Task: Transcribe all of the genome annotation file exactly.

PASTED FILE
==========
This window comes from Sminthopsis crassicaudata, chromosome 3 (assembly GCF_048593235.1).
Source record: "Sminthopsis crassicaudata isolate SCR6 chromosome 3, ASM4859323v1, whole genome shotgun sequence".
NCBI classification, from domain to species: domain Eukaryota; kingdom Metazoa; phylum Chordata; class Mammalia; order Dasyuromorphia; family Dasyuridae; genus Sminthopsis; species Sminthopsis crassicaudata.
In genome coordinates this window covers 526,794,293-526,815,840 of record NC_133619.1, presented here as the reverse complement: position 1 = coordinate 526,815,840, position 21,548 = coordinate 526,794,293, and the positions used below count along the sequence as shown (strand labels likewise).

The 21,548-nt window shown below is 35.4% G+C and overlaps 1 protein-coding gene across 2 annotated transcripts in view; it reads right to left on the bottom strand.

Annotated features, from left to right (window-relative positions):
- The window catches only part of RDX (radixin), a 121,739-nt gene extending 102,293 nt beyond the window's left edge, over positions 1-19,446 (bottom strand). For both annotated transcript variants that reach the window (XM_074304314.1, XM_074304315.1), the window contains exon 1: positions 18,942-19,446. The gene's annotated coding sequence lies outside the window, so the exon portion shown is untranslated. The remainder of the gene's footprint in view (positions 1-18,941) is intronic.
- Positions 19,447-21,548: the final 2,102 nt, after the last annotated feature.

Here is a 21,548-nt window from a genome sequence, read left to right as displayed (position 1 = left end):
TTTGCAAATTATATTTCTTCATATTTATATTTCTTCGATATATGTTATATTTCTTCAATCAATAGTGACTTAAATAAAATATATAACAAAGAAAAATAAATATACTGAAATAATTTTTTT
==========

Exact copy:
This window comes from Sminthopsis crassicaudata, chromosome 3 (assembly GCF_048593235.1).
Source record: "Sminthopsis crassicaudata isolate SCR6 chromosome 3, ASM4859323v1, whole genome shotgun sequence".
NCBI classification, from domain to species: domain Eukaryota; kingdom Metazoa; phylum Chordata; class Mammalia; order Dasyuromorphia; family Dasyuridae; genus Sminthopsis; species Sminthopsis crassicaudata.
In genome coordinates this window covers 526,794,293-526,815,840 of record NC_133619.1, presented here as the reverse complement: position 1 = coordinate 526,815,840, position 21,548 = coordinate 526,794,293, and the positions used below count along the sequence as shown (strand labels likewise).

The 21,548-nt window shown below is 35.4% G+C and overlaps 1 protein-coding gene across 2 annotated transcripts in view; it reads right to left on the bottom strand.

Annotated features, from left to right (window-relative positions):
- The window catches only part of RDX (radixin), a 121,739-nt gene extending 102,293 nt beyond the window's left edge, over positions 1-19,446 (bottom strand). For both annotated transcript variants that reach the window (XM_074304314.1, XM_074304315.1), the window contains exon 1: positions 18,942-19,446. The gene's annotated coding sequence lies outside the window, so the exon portion shown is untranslated. The remainder of the gene's footprint in view (positions 1-18,941) is intronic.
- Positions 19,447-21,548: the final 2,102 nt, after the last annotated feature.

Here is a 21,548-nt window from a genome sequence, read left to right as displayed (position 1 = left end):
TTTGCAAATTATATTTCTTCATATTTATATTTCTTCGATATATGTTATATTTCTTCAATCAATAGTGACTTAAATAAAATATATAACAAAGAAAAATAAATATACTGAAATAATTTTTTT